Three Aiken motels being investigated for human trafficking

CSRA News

AIKEN COUNTY, S.C. (WJBF) — Documents filed in the 2nd Judicial Circuit are shedding light on the growing problem of human trafficking in Aiken County.

After leaving her abusive husband and father, the plaintiff identified as “A.P.” was traded to a sex trafficker after arriving to Aiken after a man she considered a “friend” told her that she deserved better. “A lot of times you’ll hear about sex trafficking when it’s a big bust and there are like 12 people involved and like countless victims, but a lot of times human trafficking and labor trafficking can happen and very small numbers and they go unnoticed,” Andrea Miller with the Cumbee Center to Assist Abused Persons said.

Several incidents that took place at motel’s around the Aiken area are outlined in the criminal complaint. Four times at the Ashley Motel, three different dates at the American Hearth Inn, and least five different dates at the Kozy Kort Motel.

Documents suggest the owners knew or should have known for several years that sex trafficking repeatedly took place on their property. The defendants generated revenue from the rate charged for the rooms where the plaintiff was sex trafficked, the document stated.

According to Miller, hotels and motels are a common venue for sex trafficking, due to ease of access, ability to pay in cash, and secrecy through a number of means. “The other thing with hotels, a big thing to notice is if there are outdoor entrance for the rooms. If they’re not like enclosed in a building and the rooms have outdoor access, that’s a huge thing to look out for because it provides a lot more freedom for the guests to have people come in and out of the rooms,” she said.

State officials have their eyes closely on the growing issue. The South Carolina Attorney General’s Office started a human trafficking force task force comprised of more than 300 different agencies across the state, including some in Aiken, to get to the root of the problem. “What we’re working on here locally is identifying resources that are available to our community here, Co-Chair of the Second Judicial Circuit Task Force of the South Carolina Human Trafficking Task Force Capt. Maryann Burgess said. “We might have resources that are able to help us in Columbia but we really need local providers so we are working with the state task force, our local people here within our circuit to identify those resources that are available and work toward getting resources that we can use immediately because we just don’t have everything we need,” she added.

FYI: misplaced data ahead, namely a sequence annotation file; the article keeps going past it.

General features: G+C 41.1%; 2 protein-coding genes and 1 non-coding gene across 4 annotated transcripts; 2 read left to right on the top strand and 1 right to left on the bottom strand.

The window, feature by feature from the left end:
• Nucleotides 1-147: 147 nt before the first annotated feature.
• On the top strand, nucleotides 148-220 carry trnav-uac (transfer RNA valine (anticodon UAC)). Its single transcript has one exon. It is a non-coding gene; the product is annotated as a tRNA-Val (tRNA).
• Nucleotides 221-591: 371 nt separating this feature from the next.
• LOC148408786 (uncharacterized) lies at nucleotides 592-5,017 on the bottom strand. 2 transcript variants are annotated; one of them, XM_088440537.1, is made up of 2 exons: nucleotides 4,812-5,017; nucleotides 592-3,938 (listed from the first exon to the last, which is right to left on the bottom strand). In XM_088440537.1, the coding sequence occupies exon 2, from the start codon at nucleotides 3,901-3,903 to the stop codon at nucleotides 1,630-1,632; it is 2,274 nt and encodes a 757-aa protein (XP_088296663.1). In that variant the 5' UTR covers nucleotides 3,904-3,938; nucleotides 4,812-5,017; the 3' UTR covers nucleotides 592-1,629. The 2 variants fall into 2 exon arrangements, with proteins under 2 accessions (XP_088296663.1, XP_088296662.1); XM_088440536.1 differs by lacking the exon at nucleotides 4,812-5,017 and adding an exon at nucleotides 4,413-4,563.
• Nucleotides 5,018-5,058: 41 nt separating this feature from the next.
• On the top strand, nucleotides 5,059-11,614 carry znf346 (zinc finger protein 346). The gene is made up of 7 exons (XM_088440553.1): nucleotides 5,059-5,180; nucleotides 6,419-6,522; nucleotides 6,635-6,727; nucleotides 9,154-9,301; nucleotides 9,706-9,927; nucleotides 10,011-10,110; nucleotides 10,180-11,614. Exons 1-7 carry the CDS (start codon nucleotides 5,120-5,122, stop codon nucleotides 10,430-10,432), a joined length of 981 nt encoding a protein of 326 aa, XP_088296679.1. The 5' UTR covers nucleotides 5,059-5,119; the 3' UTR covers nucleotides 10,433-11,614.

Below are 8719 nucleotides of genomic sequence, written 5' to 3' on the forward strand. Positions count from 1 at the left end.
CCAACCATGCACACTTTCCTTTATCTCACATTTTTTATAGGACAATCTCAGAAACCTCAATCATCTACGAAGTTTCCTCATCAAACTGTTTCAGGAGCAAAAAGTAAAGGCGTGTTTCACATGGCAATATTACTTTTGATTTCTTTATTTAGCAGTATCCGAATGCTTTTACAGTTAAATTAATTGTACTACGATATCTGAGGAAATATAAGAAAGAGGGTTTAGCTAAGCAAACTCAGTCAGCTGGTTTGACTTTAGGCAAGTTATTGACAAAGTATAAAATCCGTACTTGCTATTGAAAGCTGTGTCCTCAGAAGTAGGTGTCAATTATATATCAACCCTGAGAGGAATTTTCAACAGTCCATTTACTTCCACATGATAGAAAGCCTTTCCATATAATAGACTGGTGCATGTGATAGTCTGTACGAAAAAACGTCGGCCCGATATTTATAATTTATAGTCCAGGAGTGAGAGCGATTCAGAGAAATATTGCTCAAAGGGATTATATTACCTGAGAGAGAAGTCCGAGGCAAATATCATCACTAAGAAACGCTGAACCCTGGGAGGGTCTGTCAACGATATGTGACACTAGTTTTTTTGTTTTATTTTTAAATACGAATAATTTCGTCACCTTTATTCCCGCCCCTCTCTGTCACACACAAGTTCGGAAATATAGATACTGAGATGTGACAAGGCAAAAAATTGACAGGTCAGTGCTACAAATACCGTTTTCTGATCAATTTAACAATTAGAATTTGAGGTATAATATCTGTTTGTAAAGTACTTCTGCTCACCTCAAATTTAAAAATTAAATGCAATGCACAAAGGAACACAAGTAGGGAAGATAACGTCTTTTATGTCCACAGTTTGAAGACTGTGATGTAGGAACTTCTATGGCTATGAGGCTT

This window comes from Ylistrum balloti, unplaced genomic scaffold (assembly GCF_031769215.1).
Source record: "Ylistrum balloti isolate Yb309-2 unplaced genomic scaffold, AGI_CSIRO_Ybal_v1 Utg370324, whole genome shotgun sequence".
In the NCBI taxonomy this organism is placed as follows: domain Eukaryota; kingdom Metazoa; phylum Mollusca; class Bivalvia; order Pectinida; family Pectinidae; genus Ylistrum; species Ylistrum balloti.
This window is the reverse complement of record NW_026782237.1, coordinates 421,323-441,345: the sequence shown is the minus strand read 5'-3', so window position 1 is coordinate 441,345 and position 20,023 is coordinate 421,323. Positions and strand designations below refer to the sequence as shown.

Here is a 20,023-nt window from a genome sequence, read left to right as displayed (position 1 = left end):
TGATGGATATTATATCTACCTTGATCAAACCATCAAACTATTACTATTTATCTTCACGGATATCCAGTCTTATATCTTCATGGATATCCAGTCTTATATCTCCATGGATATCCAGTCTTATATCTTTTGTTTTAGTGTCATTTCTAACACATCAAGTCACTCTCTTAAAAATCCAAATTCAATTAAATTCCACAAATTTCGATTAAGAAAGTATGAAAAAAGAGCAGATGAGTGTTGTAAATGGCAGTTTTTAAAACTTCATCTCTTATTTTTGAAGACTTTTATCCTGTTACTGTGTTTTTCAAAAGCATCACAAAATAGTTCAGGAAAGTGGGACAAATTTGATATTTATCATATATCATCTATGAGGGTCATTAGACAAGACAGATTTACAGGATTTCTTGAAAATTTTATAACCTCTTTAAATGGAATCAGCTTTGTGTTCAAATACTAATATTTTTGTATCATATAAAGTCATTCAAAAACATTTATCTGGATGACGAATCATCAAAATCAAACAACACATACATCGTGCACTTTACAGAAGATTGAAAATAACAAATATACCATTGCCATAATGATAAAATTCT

Meanwhile, Andrea Miller said that human trafficking is a crime that may never end. “It’s only going to keep growing because it is a reusable resource. So unlike drug trafficking, which is one-time use only with human trafficking, you’re using human beings so they’re kind of a reusable thing. So the more that we can get the word out about how prevalent it is without scaring people, I think is really important.”

She offers the following tips to look out for in case you believe someone is being trafficked. “Somebody who is very controlling over the people who they’re with. If you notice that one person’s doing all the talking, the other people are not allowed to engage at all. The age of the guests is very important. A lot of times human trafficking victims can be younger,” she shared.

“They need to be aware of their surroundings. I think that’s first and foremost,” Capt. Maryann Burgess added. Our taskforce placed human trafficking posters in hotels, lobbies, and businesses around the area take a minute and read those posters because it helps you learn to identify what it looks like,” she said.

Shawn went to all three motels to get comments from the owners.

At Kozy Kort, once finding out he was from NewsChannel 6, the employee refused to answer any questions. At both American Hearth Inn and Ashley Motel, employees offered to take Shawn’s contact information but said that management wasn’t available.

Meanwhile, if you need help, you can contact staff members with the Cumbee Center 24/7 at (803) 649-0480. The biggest thing, we’re told, if you suspect somebody of human trafficking or labor trafficking, call the police.

If you aren’t comfortable with that option, call the Human Trafficking hotline at 1 (888) 373-7888. You can also text 23373 for help.

Documents:

Summons
Protective order
Certificate of Electronic Notification

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